Capital City club hosts huge houseplant event Saturday
This beauty is identified as a Rob's Boolaroo variety of
African violet, a winner at a previous Capital City show.
(Photos: Debbie Arrington)
It’s violet time (again) in Sacramento. On Saturday, April 2, the Capital City African Violet Society will host its annual spring sale at Shepard Garden and Arts Center in McKinley Park.
Instead of a judged show, the club will host a display of members’ prized African violets at their peak of bloom. That way patrons can see some of the beautiful varieties also offered in the sale.
The club’s major fundraiser, the sale features hundreds of plants, ready to go to new homes. Many of these are unusual varieties that aren't available in local nurseries.
In addition, the club offers supplies for growing African violets and other flowering houseplants. Also, get advice on repotting African violets and prompting them to bloom.
Sale hours will be 10 a.m. to 4 p.m. Saturday or when all plants are sold. Admission and parking are free.
Shepard Center is located at 3330 McKinley Blvd., Sacramento.
The Shepard Center will be filled with African violets again on
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Dig In: Garden Checklist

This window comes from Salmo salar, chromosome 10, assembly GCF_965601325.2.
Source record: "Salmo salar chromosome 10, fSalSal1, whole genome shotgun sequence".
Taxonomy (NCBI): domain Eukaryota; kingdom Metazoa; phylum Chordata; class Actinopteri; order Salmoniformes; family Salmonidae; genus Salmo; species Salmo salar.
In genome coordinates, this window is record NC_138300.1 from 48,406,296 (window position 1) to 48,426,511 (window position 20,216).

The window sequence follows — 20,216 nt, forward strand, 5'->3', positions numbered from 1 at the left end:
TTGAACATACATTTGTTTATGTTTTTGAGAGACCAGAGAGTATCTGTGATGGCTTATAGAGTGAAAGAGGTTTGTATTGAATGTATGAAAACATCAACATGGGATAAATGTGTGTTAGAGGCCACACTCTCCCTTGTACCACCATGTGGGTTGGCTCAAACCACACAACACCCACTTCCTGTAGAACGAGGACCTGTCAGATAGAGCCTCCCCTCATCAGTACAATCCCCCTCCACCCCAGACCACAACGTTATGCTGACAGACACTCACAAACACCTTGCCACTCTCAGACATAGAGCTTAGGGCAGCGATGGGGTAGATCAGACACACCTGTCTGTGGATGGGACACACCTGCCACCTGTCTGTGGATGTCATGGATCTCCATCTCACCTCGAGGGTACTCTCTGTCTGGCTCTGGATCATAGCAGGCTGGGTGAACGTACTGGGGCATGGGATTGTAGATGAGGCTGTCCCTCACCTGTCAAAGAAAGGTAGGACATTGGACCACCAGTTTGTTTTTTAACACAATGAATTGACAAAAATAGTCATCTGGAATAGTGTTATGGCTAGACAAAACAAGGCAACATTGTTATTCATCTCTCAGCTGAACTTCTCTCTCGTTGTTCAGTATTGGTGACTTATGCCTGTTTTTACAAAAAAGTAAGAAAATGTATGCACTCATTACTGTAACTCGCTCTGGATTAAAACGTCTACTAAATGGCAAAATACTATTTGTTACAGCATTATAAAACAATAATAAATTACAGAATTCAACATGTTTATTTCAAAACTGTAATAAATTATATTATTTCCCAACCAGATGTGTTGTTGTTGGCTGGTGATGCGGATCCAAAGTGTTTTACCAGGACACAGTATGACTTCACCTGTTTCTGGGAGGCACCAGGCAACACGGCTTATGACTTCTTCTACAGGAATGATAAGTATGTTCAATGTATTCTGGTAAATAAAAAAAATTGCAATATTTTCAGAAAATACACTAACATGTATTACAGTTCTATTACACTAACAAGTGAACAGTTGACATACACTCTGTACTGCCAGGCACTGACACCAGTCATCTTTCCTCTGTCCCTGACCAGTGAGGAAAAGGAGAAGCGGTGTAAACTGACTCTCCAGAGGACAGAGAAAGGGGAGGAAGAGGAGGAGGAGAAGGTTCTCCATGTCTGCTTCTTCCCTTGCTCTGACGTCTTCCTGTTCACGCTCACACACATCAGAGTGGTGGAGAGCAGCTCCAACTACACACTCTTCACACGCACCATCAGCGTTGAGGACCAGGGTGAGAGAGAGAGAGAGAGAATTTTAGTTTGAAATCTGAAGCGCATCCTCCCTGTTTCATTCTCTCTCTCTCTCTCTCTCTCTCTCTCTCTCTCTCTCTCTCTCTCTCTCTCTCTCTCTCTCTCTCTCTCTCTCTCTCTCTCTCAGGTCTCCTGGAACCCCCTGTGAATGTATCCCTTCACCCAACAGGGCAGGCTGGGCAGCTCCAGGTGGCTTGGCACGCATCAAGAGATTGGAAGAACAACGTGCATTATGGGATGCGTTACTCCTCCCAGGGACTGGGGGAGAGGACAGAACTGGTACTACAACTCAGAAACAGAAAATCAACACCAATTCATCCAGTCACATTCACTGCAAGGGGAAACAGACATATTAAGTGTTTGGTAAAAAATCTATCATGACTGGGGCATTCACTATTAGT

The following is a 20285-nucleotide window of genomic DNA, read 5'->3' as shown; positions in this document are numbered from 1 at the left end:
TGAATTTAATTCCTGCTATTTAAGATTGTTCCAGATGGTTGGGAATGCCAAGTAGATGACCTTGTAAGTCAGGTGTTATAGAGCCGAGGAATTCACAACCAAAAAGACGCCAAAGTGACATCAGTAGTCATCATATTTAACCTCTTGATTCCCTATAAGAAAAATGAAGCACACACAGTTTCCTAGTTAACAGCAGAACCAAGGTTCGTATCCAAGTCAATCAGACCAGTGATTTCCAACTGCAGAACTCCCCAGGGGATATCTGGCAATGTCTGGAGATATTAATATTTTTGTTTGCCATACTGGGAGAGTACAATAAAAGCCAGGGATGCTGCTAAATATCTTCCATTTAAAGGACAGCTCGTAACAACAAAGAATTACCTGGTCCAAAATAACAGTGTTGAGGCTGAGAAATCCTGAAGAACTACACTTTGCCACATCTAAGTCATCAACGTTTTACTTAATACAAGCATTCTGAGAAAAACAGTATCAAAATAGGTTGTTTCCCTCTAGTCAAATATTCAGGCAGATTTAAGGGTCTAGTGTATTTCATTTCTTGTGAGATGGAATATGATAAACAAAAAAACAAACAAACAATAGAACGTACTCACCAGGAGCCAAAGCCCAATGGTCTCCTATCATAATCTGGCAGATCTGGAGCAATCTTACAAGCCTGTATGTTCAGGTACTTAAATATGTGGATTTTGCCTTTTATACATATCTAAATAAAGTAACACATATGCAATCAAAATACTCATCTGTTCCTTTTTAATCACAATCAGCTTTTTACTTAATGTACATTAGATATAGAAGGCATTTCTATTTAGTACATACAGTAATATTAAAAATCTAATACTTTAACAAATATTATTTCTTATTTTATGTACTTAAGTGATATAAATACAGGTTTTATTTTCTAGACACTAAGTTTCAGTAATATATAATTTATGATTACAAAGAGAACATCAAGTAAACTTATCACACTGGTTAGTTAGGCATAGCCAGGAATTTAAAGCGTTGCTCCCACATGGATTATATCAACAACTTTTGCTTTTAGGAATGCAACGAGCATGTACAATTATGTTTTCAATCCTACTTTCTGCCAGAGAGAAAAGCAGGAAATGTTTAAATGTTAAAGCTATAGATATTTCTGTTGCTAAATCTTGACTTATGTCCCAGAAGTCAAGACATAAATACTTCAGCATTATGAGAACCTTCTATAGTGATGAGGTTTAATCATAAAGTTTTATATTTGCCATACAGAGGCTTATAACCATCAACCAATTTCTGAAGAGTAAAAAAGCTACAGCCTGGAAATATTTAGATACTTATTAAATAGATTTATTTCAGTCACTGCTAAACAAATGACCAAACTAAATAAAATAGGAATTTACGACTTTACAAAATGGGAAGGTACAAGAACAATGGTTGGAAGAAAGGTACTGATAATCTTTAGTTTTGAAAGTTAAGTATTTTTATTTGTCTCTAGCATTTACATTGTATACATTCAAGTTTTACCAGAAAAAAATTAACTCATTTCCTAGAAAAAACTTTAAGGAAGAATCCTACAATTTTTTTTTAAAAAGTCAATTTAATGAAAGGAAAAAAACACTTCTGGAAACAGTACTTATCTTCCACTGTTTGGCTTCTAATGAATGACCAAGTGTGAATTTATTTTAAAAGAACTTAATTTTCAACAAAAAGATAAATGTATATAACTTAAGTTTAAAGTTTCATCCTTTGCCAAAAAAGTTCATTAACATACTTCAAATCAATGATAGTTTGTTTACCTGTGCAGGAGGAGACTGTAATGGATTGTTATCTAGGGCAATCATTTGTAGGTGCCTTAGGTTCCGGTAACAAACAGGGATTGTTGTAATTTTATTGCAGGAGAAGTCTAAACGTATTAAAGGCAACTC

For week of June 4:
Because of the comfortable weather, it’s not too late to set out tomato and pepper seedlings as well as squash and melon plants. They’ll appreciate this not-too-hot weather. Just remember to water.
* From seed, plant corn, pumpkins, radishes, melons, squash and sunflowers.
* Plant basil to go with your tomatoes.
* Transplant summer annuals such as petunias, marigolds and zinnias.
* It’s also a good time to transplant perennial flowers including astilbe, columbine, coneflowers, coreopsis, dahlias, rudbeckia, salvia and verbena.
* Let the grass grow longer. Set the mower blades high to reduce stress on your lawn during summer heat. To cut down on evaporation, water your lawn deeply during the wee hours of the morning, between 2 and 8 a.m.
* Tie up vines and stake tall plants such as gladiolus and lilies. That gives their heavy flowers some support.
* Dig and divide crowded bulbs after the tops have died down.
* Feed summer flowers with a slow-release fertilizer.
* Mulch, mulch, mulch! This “blanket” keeps moisture in the soil longer and helps your plants cope during hot weather.
* Thin grapes on the vine for bigger, better clusters later this summer.
* Cut back fruit-bearing canes on berries.
* Feed camellias, azaleas and other acid-loving plants.
* Trim off dead flowers from rose bushes to keep them blooming through the summer. Roses also benefit from deep watering and feeding now. A top dressing of aged compost will keep them happy. It feeds as well as keeps roots moist.
* Pinch back chrysanthemums for bushier plants with many more flowers in September.
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